SCHENECTADY – Since rising from NCAA Division III to Division I in the 1991–92 season, the union men’s hockey team has never been awarded an athletic scholarship. It was not until the early 2000s that the program was able to acquire players based on financial need.
But by the end of January, things may change not only for the men’s team but also for the women’s team.
The NCAA will vote during the NCAA convention January 19-22 in Indianapolis on legislation that would allow Division III schools to sponsor a Division I sport that does not currently offer athletic scholarships to do so. Voting will take place on the last day of the session.
Another hockey program that will benefit from the change is RIT.
The union is one of four ECAC hockey schools that are Division III institutions that play Division I hockey. The others are Clarkson, RPi and St. Lawrence. All three of them offer athletic scholarships for hockey.
Two other ECACH schools, Division I Institute Colgate and Quinnipiac, offer athletic scholarships. The six Ivy League schools that play at ECACH, Brown, Cornell, Dartmouth, Harvard, Princeton and Yale do not offer athletic scholarships.
Union athletic director Jim McLaughlin said the school, along with RIT, are sponsoring the law.
“We’ve been seeing this for over a year,” McLaughlin said. “Given the real potential for significant changes on the horizon on the NCAA landscape, we realized that we had to come together to put some things into place to keep our programs competitive.”
The law has the blessing of the Division III President’s Council, which gave its support last month. Three other Division III schools that sponsor a Division I sport that do not offer athletic scholarships are Hobart (men’s lacrosse), Franklin & Marshall (wrestling) and MIT (rowing).
Ten schools in Division III currently sponsor a sport in Division I, five of which have been able to offer athletics assistance dating back to a waiver granted in 2004.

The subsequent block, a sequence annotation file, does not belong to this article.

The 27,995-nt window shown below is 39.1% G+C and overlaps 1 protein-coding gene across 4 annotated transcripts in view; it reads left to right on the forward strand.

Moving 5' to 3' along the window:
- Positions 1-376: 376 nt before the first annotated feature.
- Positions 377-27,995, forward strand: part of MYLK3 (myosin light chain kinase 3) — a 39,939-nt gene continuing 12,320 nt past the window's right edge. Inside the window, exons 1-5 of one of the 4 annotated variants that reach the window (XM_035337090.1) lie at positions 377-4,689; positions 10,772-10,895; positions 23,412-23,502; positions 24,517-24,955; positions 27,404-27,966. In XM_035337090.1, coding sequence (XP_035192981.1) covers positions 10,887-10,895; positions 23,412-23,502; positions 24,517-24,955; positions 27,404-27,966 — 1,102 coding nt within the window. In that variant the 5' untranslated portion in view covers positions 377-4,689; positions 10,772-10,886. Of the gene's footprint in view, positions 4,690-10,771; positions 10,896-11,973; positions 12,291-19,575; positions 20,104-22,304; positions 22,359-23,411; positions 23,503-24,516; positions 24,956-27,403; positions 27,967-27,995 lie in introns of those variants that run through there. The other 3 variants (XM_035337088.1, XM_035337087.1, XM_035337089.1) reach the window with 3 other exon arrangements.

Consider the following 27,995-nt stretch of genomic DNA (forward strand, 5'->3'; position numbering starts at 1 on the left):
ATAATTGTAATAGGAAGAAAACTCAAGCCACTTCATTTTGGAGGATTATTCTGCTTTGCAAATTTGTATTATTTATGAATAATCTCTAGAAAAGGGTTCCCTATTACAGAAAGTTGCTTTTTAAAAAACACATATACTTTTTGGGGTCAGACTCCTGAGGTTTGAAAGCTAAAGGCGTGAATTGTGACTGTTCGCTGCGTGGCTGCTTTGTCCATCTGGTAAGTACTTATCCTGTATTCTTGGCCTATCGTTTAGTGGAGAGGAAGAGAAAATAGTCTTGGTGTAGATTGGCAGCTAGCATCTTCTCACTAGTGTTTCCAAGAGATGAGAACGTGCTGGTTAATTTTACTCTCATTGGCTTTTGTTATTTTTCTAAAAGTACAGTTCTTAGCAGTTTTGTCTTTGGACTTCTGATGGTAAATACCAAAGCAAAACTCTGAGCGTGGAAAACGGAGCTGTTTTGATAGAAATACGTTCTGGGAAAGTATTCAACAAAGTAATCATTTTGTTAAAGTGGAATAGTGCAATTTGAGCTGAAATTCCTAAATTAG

“As we gear up for a historic convention for the NCAA, we had a great conversation about how we are best supporting our student-athletes,” said Phineas Miller, president of the Presidents Council and Hamline’s president said in a statement. “DIII membership includes a variety of institutions and athletic experiences. It is therefore expected that any proposal submitted for consideration will be accompanied by an sometimes difficult, but always thoughtful, conversation.”
If the law is passed, union hockey teams could begin offering athletic scholarships immediately.
“It expands our pool,” McLaughlin said. “We have been able to speak to more individuals and identify the best fit to offer for our men’s and women’s ice hockey program.”
McLaughlin said The additional dollars needed to support the scholarship will be funded by the donor.
“This will not affect the financial aid budget available to all students and the union will continue to meet full financial need for all students,” McLaughlin said.
The union men’s team became one of the nation’s top events over the past decade. The Dutch won four ECAC hockey regular season titles (2010–11, 2011–12, 2013–14 and 2016-17) and three straight ECAC tournament titles (2012, 2013 and 2014). He played in five NCAA tournaments, reaching Frozen Four in 2012 and 2014, and winning the national title in 2014.
But since that national title, Union has only been to one NCAA tournament (2017). In 2019-20, in the last season the Dutchmen played before the coronavirus pandemic, they went 8-25-4, their worst record under head coach Rick Bennett.
Union men’s head coach Rick Bennett, who has been with the program from 2005–06, believes the ability to provide athletic scholarships is a game changer for the program.
“It puts Union College, it puts RIT on an even ball field,” Bennett said. “Recently, that hasn’t happened. Now it’s time to have the ball field the same.”
Women’s hockey team will be greatly benefited by providing athletic scholarship. The Dutchwoman has had a no-win season since it became a Division I event in 2003–04. They have never made an ECACH tournament. His highest rank is 10th.
“The scholarship potential for our program will be huge,” said Josh Siba, who has been Dutch women’s head coach since 2016-17. “Obviously, it’s a huge game changer. I think when you look at our schedule right now, when players come to campus, they love school, they love education, they love the degree. Love happens. The return on investment is fantastic in terms of what they are getting.
“But I think the big thing that sets us apart is the cost. Tuition keeps rising. That’s the big deal for families. For us, we want equity. We want to level the playing field. We do this.” We want to make sure we’re doing what everyone else is doing, and having the opportunity to award athletic scholarships gives us that potential.”
Bennett and Saiba said it was too early to determine whether any of the current players would be considered for athletic scholarships.
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